But the establishment of body maps in the somatosensory cortex also depends on activity in the sensory fibers. Mice, for example, have very sensitive whiskers. Whisker sensation is necessary for proper development of the relevant brain structures: if a whisker row is removed before a critical point, the corresponding brain structures never develop. In humans this period corresponds to about the middle of gestation, implying that all the touch sensations that the fetus feels in the womb are crucial for establishing the sense of touch.
The perceptual maps continue to develop after birth, and touch experiences also contribute to the baby’s general cognitive development. Experiments with rat pups have shown that rats raised in an environment with lots of toys turn out cleverer (as long it’s not just the same old set of toys all the time, in which case the rats get bored and their brain cortex starts shrinking again). But luckily it’s not just toys that have this effect – the rats got a similar benefit if they were groomed by their mothers, or handled by the experimenters. The same probably goes for human babies.
Touch is the earliest sense to develop
The sense of touch is the first one to emerge, and is one of a baby’s most advanced abilities at birth, even if it is still far from fully developed. The regions devoted to touch and movement are really the only areas of the cortex to show any significant activity in a newborn brain. Therefore, if there is anything going on in there, it’s related to the baby’s awareness of touch.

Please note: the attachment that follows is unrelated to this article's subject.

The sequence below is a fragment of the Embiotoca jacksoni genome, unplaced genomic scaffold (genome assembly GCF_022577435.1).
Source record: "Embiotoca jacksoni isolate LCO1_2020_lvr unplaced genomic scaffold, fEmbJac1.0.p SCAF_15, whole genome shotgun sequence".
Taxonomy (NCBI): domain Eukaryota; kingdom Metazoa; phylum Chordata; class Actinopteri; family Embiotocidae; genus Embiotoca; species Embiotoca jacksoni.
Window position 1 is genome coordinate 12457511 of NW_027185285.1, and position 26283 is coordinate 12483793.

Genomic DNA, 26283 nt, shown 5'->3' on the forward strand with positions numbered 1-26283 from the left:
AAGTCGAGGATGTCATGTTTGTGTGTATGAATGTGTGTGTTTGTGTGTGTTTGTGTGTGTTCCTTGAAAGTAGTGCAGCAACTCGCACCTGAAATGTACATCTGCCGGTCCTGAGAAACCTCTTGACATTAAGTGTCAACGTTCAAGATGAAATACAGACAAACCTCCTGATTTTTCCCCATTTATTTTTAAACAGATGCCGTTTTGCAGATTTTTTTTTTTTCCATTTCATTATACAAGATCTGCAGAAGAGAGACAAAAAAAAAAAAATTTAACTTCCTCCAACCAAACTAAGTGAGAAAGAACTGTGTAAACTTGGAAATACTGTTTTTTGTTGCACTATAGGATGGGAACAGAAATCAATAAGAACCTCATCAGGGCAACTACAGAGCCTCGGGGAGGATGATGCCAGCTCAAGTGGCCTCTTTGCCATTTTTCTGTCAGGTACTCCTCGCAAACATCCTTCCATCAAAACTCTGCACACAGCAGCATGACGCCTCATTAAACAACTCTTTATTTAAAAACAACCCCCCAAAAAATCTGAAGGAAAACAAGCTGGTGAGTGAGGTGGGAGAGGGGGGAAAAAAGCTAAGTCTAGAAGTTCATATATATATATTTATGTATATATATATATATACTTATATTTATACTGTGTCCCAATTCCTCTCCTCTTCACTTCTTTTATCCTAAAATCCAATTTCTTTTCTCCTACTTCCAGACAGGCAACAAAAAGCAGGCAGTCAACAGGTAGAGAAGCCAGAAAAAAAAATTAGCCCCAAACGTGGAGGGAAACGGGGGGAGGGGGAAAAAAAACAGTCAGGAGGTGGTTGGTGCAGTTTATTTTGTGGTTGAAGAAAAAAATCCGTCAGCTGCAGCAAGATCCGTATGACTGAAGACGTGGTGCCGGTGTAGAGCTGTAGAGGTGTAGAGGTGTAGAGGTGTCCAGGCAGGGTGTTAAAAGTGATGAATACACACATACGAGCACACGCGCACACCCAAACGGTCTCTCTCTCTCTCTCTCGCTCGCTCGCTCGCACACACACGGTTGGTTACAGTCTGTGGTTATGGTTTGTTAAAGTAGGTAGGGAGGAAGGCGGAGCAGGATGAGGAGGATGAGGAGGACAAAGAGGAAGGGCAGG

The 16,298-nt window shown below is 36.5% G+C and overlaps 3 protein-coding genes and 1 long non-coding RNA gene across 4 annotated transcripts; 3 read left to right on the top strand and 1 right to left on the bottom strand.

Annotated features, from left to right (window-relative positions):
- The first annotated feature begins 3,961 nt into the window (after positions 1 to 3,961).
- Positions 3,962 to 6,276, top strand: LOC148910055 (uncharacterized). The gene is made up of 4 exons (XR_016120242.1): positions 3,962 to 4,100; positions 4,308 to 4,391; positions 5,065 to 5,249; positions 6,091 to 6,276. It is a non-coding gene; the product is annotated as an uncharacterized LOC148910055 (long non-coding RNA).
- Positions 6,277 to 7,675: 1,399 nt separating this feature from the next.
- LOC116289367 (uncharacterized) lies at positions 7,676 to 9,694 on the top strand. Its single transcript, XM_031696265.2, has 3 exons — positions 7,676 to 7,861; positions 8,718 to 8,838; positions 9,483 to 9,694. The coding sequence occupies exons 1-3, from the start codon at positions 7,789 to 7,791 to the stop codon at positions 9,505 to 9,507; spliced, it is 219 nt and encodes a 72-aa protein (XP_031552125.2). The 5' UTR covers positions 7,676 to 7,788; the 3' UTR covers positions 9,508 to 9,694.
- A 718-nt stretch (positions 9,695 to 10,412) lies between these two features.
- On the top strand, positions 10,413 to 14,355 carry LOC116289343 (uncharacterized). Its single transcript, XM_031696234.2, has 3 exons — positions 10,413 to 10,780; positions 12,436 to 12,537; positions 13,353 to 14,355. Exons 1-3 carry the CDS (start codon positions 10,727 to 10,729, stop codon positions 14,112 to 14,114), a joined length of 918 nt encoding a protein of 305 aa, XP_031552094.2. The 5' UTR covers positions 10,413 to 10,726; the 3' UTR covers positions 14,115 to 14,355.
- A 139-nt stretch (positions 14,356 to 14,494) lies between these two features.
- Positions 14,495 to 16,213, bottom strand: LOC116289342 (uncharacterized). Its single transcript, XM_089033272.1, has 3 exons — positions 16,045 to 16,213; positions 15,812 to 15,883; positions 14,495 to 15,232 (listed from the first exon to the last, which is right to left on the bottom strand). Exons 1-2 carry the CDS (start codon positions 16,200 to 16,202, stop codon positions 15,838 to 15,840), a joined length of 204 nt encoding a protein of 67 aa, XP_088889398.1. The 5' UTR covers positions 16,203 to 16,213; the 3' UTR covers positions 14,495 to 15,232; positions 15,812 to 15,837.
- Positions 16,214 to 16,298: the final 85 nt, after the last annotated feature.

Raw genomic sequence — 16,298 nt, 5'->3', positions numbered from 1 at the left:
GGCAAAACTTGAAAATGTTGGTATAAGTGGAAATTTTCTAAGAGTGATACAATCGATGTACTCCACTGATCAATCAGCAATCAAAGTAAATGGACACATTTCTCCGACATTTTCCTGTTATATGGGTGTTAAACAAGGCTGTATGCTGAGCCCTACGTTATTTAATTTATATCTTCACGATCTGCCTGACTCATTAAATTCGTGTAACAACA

The embryo can feel a touch to the nose or lips already five and a half weeks after conception. This extends to the rest of the face and the arms by the ninth week; by the twelfth week almost all of the body can feel touch. The only exceptions are the top and the back of the head, which may be helpful for the birth process.
Even though the fetus can feel touch, it doesn’t have a conscious perception of touch like an adult does. Its touch pathways only reach the spinal cord and the brain stem. Therefore, simple reactions governed by the spinal cord – like the reflex to withdraw a limb if it is touched – emerge first. Later, when the signals reach the brain stem, touch signals are integrated with other senses like balance. The final connections to the cortex emerge only in the third trimester.
After birth, the myelination of touch nerves continues, and touch signals become stronger and faster. By the age of 6, the signals are almost as fast as in an adult. They also become more precise: early on the signals overlap and the map is blurry. As the child grows, the map grows sharper and the child becomes more and more accurate at figuring out where on her body the touch was located.
Touch develops head to toe
Touch sensitivity develops in a head-to-toe sequence. The mouth is the first region to become sensitive, which is why babies use it to explore everything. Even at 5 years of age, children’s faces are more sensitive to touch than their hands.
Babies can detect different shapes with their mouths, and different textures. They can also recognise when they are shown an object that they have previously only felt in their mouth, which means that they can form an abstract idea of that object. Their hands are far less sensitive: if they get to hold an object in their hands, they will not be able to recognise it when they later see it.